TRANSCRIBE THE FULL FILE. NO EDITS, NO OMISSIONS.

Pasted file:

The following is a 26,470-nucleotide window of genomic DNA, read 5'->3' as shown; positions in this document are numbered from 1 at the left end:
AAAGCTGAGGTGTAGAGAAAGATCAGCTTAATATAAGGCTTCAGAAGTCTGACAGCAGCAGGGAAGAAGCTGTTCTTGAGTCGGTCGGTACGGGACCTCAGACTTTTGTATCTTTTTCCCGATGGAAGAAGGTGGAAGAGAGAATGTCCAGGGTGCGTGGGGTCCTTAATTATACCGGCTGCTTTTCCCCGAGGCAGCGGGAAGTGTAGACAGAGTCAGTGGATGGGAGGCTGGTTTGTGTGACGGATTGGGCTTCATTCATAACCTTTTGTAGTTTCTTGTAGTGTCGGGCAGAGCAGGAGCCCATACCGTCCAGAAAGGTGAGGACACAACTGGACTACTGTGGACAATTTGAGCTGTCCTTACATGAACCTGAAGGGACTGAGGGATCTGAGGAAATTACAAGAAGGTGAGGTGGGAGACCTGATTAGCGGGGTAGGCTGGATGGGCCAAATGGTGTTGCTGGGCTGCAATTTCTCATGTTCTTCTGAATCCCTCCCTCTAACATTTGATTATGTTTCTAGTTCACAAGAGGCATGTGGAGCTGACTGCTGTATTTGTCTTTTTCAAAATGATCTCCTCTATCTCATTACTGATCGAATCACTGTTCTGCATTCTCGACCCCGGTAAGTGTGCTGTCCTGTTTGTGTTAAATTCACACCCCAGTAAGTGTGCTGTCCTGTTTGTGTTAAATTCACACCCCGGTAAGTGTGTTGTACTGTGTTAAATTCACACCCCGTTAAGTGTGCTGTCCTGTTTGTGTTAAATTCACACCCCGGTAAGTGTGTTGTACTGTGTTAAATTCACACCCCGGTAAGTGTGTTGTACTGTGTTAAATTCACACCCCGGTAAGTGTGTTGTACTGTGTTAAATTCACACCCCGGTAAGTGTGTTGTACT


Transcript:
The following is a 26,470-nucleotide window of genomic DNA, read 5'->3' as shown; positions in this document are numbered from 1 at the left end:
AAAGCTGAGGTGTAGAGAAAGATCAGCTTAATATAAGGCTTCAGAAGTCTGACAGCAGCAGGGAAGAAGCTGTTCTTGAGTCGGTCGGTACGGGACCTCAGACTTTTGTATCTTTTTCCCGATGGAAGAAGGTGGAAGAGAGAATGTCCAGGGTGCGTGGGGTCCTTAATTATACCGGCTGCTTTTCCCCGAGGCAGCGGGAAGTGTAGACAGAGTCAGTGGATGGGAGGCTGGTTTGTGTGACGGATTGGGCTTCATTCATAACCTTTTGTAGTTTCTTGTAGTGTCGGGCAGAGCAGGAGCCCATACCGTCCAGAAAGGTGAGGACACAACTGGACTACTGTGGACAATTTGAGCTGTCCTTACATGAACCTGAAGGGACTGAGGGATCTGAGGAAATTACAAGAAGGTGAGGTGGGAGACCTGATTAGCGGGGTAGGCTGGATGGGCCAAATGGTGTTGCTGGGCTGCAATTTCTCATGTTCTTCTGAATCCCTCCCTCTAACATTTGATTATGTTTCTAGTTCACAAGAGGCATGTGGAGCTGACTGCTGTATTTGTCTTTTTCAAAATGATCTCCTCTATCTCATTACTGATCGAATCACTGTTCTGCATTCTCGACCCCGGTAAGTGTGCTGTCCTGTTTGTGTTAAATTCACACCCCAGTAAGTGTGCTGTCCTGTTTGTGTTAAATTCACACCCCGGTAAGTGTGTTGTACTGTGTTAAATTCACACCCCGTTAAGTGTGCTGTCCTGTTTGTGTTAAATTCACACCCCGGTAAGTGTGTTGTACTGTGTTAAATTCACACCCCGGTAAGTGTGTTGTACTGTGTTAAATTCACACCCCGGTAAGTGTGTTGTACTGTGTTAAATTCACACCCCGGTAAGTGTGTTGTACT